Colin Cowherd Addresses John Wall Criticism
This morning, after issuing a half-apology for his 2010 comments on John Wall's maturity yesterday, Colin Cowherd attempted to clarify how, no matter what you say about the NBA, it will be viewed through a racial prism. He suggested that his controversial conclusions on John Wall -- which were based on a dance he did before his first home game -- had nothing to do with race.
I make comments about John Wall, [which] have nothing to do with race -- it's a racial story. If I made them about Colin Kaepernick, who cares? I made them about Vince Young. Who cares? But the NBA adopts a dress code and David Stern was suddenly called a racist. You are always dealing with race.
On one hand, yes, Cowherd probably didn't intend for his take to be perceived as having anything to do with Wall being African-American. But to say that he's “not a sharp guy” because he did a 10 second dance from a hip-hop video is, implicitly, racial -- if not outright racist.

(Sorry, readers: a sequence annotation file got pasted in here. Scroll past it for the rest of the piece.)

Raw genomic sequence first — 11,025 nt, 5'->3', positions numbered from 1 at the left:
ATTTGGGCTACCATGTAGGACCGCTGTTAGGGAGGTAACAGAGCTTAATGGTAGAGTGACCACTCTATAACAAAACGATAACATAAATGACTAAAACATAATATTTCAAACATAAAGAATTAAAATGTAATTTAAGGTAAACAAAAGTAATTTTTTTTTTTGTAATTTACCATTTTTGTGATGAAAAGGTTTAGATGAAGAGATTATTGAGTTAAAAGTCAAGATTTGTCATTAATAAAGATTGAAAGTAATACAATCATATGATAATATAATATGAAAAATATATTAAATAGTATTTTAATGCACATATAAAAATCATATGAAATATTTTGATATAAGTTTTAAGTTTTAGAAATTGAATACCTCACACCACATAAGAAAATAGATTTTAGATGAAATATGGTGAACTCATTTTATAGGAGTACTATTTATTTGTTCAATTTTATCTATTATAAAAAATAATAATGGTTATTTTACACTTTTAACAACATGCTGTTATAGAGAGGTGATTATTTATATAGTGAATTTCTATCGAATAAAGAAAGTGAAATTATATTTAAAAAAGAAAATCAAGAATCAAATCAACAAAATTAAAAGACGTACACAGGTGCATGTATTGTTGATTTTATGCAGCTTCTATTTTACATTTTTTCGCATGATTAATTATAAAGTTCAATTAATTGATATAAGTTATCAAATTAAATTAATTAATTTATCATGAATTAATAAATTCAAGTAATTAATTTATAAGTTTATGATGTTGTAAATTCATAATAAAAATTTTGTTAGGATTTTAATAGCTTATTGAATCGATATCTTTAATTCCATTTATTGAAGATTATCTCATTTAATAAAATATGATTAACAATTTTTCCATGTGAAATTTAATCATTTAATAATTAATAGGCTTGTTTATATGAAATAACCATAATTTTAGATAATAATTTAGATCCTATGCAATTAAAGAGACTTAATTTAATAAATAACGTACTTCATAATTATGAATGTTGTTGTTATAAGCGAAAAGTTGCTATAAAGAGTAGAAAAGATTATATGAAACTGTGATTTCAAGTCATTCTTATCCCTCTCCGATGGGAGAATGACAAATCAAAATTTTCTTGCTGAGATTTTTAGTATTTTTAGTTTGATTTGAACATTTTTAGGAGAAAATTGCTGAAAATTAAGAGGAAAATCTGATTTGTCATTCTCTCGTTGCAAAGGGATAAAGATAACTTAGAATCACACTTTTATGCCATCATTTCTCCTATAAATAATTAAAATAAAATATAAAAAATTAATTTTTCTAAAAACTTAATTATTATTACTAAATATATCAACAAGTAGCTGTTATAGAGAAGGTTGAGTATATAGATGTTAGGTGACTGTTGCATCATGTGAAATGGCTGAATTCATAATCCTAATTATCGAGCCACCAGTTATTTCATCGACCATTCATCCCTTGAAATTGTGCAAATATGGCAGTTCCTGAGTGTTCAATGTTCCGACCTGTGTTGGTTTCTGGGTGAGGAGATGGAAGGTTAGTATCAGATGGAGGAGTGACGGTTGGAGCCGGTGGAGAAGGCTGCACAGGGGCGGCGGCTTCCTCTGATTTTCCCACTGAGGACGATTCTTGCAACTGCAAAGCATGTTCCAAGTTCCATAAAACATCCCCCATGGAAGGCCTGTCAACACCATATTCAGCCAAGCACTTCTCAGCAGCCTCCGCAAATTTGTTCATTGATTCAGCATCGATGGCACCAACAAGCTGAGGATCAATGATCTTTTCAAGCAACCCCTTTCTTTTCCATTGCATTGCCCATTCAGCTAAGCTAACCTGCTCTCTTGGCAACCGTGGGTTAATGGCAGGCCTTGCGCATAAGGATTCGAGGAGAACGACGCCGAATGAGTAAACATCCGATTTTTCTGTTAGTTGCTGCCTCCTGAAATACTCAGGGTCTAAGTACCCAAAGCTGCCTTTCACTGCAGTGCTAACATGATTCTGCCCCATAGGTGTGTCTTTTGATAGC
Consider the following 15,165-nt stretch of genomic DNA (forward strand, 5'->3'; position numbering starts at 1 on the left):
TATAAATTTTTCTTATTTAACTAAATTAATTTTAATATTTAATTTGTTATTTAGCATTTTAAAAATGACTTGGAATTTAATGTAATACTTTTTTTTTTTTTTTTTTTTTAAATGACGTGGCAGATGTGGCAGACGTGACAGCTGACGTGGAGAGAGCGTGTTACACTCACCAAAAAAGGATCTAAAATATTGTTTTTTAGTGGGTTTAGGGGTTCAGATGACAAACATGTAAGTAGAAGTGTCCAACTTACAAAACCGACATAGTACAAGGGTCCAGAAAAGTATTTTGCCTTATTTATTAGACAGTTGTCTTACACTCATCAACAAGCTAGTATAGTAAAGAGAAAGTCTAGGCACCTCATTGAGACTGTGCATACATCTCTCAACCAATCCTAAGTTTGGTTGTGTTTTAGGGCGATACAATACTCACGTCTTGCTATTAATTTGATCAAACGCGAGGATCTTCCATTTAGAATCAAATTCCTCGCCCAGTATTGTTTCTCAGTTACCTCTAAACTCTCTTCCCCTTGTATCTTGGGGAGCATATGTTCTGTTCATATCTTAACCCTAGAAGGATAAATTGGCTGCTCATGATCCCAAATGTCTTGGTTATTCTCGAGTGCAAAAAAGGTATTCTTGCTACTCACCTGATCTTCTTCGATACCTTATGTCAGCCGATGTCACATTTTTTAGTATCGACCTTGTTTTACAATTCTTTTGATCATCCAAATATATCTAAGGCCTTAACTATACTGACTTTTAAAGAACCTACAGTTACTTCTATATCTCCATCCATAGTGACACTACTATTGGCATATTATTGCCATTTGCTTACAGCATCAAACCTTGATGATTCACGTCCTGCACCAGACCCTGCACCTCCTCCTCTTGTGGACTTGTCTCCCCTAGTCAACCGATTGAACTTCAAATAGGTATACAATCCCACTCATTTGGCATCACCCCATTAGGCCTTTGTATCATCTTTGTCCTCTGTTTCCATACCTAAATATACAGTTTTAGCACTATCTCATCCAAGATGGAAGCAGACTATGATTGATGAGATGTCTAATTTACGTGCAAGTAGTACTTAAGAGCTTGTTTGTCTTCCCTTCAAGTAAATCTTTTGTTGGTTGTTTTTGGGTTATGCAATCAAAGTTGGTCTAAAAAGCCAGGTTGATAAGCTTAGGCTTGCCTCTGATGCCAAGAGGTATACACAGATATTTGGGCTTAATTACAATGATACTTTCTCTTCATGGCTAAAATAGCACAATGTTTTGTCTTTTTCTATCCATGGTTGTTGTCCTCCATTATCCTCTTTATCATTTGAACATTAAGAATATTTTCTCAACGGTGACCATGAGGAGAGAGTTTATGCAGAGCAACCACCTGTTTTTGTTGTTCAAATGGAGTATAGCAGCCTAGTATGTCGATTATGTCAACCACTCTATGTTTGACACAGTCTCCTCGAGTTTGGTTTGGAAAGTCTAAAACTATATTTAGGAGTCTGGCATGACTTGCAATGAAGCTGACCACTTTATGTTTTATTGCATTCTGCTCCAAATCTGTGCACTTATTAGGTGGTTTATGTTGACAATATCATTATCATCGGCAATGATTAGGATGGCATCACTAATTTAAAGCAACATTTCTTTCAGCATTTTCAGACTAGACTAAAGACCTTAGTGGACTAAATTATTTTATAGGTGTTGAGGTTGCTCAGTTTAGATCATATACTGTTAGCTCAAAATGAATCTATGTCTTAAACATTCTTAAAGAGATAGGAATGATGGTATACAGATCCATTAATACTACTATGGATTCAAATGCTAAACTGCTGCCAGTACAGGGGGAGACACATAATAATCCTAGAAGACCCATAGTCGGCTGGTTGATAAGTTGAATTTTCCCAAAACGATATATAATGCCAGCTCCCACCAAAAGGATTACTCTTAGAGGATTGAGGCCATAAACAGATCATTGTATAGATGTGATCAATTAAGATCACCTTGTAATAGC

That's like labeling someone an idiot for wearing their pants below their hips, or saying someone can't read because they're wearing a flat brimmed hat. These are cultural symbols -- not objective indicators of intelligence. Cowherd undoubtedly jumped the gun when he labeled John Wall as one of "the have-nots" that "never get it"; not because Wall was one of the haves -- he lost his father at eight years old -- but because Cowherd's steadfast rules on what makes people successful are sweeping generalizations occasionally informed by racial stereotypes.
"I have been watching sports since I was 8 years old," Cowherd continued. "There are things I know. The NBA and race gets people all worked up."
Ya, that's because when you watch the NBA, you have to reconcile your preconceived notions of what a "smart" person looks like with the moral imperative to avoid judging players based on the fact that they may not dress, dance or speak like you. It's the only sport where fans have to watch black athletes express themselves as human being. That's what gets people worked up -- not the sheer amount of "African-American stars," as Cowherd thinks.
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